At a time when we urgently need to teach anti-racism in schools – we have moved on from the racism my brother and I experienced as the children of an English mother and a Sri Lankan father, but how far? – only 5% of children’s books published in the UK last year have a Black or Asian main character, while a third of the school population are of minoritised ethnic groups. The survey doesn’t reference characters who are mixed race, though this is the fastest-growing ethnicity group in the UK, posing its own challenge to essentialism, and revealing categories of race as shifting.
Debate and Dialogue
The Human Rights Act (1998) affords protection under Article 10: Freedom of Expression that extends to the expression of views that may shock, disturb or offend the deeply-held beliefs of others. This may bring relief or dismay, depending on the issue involved and the view held, quite possibly in turn to different members of a group, or even to the same individual, such is our plurality. A speaker may switch to being that other, pleased to be afforded protection to express a deeply-held belief in socialism, but shocked, say, by comments from Richard Dawkins on Islam.
Debating societies tend to be a flashpoint for conflicts over freedom to and freedom from. They have a radical history, spilling out from the pubs and coffee houses of eighteenth-century London, with mainly men but also women challenging government and family. When suppressed after the French Revolution, they convened clandestinely in alehouses, sewing the seditious seeds of British Jacobinism and Chartism. A combination of commercialisation, Eton’s debating chamber and the Oxford union altered their make-up, but not necessarily their radicalism.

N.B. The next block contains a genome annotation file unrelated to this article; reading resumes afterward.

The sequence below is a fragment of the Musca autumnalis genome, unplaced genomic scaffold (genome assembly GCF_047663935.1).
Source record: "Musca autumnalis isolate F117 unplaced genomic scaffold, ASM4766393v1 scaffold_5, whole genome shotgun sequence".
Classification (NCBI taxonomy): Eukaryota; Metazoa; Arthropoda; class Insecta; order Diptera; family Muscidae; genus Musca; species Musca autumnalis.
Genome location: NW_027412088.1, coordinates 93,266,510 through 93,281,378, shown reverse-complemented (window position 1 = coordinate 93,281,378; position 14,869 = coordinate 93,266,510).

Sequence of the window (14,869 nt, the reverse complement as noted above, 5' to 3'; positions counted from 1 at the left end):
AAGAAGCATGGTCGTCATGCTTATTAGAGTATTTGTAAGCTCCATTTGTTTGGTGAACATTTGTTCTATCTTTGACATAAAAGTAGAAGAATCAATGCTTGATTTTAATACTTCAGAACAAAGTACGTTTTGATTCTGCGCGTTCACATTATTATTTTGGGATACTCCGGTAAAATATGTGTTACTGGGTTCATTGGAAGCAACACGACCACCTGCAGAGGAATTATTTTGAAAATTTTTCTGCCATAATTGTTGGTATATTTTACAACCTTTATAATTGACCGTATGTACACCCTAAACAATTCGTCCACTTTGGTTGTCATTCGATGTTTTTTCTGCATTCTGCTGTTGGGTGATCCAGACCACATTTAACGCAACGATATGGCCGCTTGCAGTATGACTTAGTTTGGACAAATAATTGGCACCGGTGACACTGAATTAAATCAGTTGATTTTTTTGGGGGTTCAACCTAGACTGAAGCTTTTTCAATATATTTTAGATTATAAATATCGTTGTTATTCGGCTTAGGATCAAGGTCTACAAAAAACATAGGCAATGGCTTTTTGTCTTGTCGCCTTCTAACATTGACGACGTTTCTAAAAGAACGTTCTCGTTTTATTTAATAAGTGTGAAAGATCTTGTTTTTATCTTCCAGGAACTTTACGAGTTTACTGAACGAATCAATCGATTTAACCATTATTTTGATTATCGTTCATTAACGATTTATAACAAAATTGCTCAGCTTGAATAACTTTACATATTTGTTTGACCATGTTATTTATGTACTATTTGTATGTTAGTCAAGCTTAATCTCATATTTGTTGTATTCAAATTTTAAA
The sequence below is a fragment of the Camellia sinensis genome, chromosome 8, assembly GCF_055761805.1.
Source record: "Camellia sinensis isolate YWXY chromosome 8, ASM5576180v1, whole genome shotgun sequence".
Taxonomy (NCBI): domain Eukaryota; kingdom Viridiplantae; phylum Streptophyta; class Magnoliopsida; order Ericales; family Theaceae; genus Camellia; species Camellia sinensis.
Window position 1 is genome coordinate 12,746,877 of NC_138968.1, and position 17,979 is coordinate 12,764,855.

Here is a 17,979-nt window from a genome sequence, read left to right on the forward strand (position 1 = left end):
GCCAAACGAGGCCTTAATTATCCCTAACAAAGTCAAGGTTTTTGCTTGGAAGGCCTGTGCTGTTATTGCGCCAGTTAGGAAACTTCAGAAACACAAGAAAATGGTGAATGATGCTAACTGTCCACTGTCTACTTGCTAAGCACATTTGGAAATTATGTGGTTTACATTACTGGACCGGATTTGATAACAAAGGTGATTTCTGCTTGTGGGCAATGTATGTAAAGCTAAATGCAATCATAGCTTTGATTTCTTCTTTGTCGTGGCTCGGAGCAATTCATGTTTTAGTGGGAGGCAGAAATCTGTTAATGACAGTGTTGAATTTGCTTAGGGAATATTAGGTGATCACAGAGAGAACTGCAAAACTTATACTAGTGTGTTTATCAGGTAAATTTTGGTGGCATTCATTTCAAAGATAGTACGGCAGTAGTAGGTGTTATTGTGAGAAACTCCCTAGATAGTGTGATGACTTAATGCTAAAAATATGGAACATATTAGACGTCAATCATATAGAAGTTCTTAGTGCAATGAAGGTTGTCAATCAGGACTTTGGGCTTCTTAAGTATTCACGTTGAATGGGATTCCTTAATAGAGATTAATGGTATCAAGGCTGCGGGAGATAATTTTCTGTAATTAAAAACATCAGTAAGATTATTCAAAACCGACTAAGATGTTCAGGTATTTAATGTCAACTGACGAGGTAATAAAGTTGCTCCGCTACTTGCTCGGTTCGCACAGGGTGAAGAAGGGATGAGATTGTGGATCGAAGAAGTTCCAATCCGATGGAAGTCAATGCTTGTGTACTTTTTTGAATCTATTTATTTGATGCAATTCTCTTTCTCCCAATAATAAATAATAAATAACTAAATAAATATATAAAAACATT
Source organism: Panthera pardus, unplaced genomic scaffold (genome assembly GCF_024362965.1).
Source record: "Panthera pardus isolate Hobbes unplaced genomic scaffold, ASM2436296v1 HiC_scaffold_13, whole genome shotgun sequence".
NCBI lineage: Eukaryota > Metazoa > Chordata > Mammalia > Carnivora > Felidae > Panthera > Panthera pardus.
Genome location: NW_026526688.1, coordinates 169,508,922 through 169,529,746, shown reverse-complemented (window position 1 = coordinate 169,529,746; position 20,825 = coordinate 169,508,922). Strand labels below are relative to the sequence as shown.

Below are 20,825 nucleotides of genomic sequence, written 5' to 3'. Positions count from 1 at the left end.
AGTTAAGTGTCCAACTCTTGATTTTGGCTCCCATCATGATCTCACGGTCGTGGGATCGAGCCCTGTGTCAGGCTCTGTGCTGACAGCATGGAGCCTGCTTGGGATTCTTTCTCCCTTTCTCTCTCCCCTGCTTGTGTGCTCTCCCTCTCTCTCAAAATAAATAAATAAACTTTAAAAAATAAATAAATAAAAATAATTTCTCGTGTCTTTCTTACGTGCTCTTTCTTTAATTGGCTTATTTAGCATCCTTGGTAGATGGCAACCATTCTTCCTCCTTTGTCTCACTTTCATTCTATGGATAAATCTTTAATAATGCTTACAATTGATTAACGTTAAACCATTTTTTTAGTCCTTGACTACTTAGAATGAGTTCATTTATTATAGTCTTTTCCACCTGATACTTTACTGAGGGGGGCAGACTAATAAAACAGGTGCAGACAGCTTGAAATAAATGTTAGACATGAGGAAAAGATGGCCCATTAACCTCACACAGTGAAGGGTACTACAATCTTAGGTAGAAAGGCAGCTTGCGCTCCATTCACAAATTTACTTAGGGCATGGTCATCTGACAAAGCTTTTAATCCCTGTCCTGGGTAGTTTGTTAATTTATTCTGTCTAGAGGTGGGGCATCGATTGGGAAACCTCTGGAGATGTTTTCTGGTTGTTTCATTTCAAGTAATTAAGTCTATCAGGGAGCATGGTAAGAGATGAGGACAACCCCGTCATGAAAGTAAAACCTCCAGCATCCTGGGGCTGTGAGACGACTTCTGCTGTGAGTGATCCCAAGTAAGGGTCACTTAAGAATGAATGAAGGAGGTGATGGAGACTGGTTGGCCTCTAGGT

Oxford declared in 1933 that it would not fight for its King and Country and hosted Malcolm X in 1964 with the motion “extremism in the defence of liberty is no vice; moderation in the pursuit of justice is no virtue”. It begins each academic year with “This House Has No Confidence in Her Majesty’s Government”.
That said, it has also hosted Stephen Bannon and any number of racists, and is to a notable extent responsible for the current cabinet. We need to open up these places to the people they were intended for, those who had no access to learning (there is a history of doing so – Oxford came to lead the movement for adult and working-class education) and stop the production of elites by institutions such as Eton which perpetuate and reinforce privilege.
Debates are rarely generous places of dialogue. They can be more about winners and losers than about seeking to understand someone else’s point of view. If the complexity of our views and beliefs makes it unlikely we will be fully aligned internally, it is probably even more unlikely we will be fully aligned with others. Neither is it desirable. It would, for one, make us, individually and collectively, extraordinarily tedious.
But we need to get better at disagreeing. Or agreeing, but only in part. It is hardest to do this on social media, with the absence of presence. But dissent must always be possible, even from dissent.
Accepting Disagreement, Non-conformity and Uncertainty
Two months into the UK’s lockdown, Twitter introduced a new feature which allowed the limiting of replies to tweets. This may seem a benign act of Twitter: its avowed aim is to improve “conversational health”. But it masks the contribution of anti-social and addictive, dopamine-delivering, forms of media to how we communicate; to the binary, polarising and splitting environment we encounter if we venture onto these platforms, with their dangerous combination of narcissistic performativeness and flammability.
Such platforms have the potential to be profoundly unrelational, and to engender a policing and reification of boundaries between group insiders and outsiders. They also demonstrate how easy it is to rally around an ideology without fully or even comprehending it – indeed, that is often a default response to ideologies, for who wants to be left out?
1984’s Two Minutes Hate comprises “a hideous, grinding speech, as of some monstrous machine running without oil”. Orwell, imperfect socialist – “Capitalism leads to dole queues, the scramble for markets, and war” – had no truck with totalitarianism of any stripe.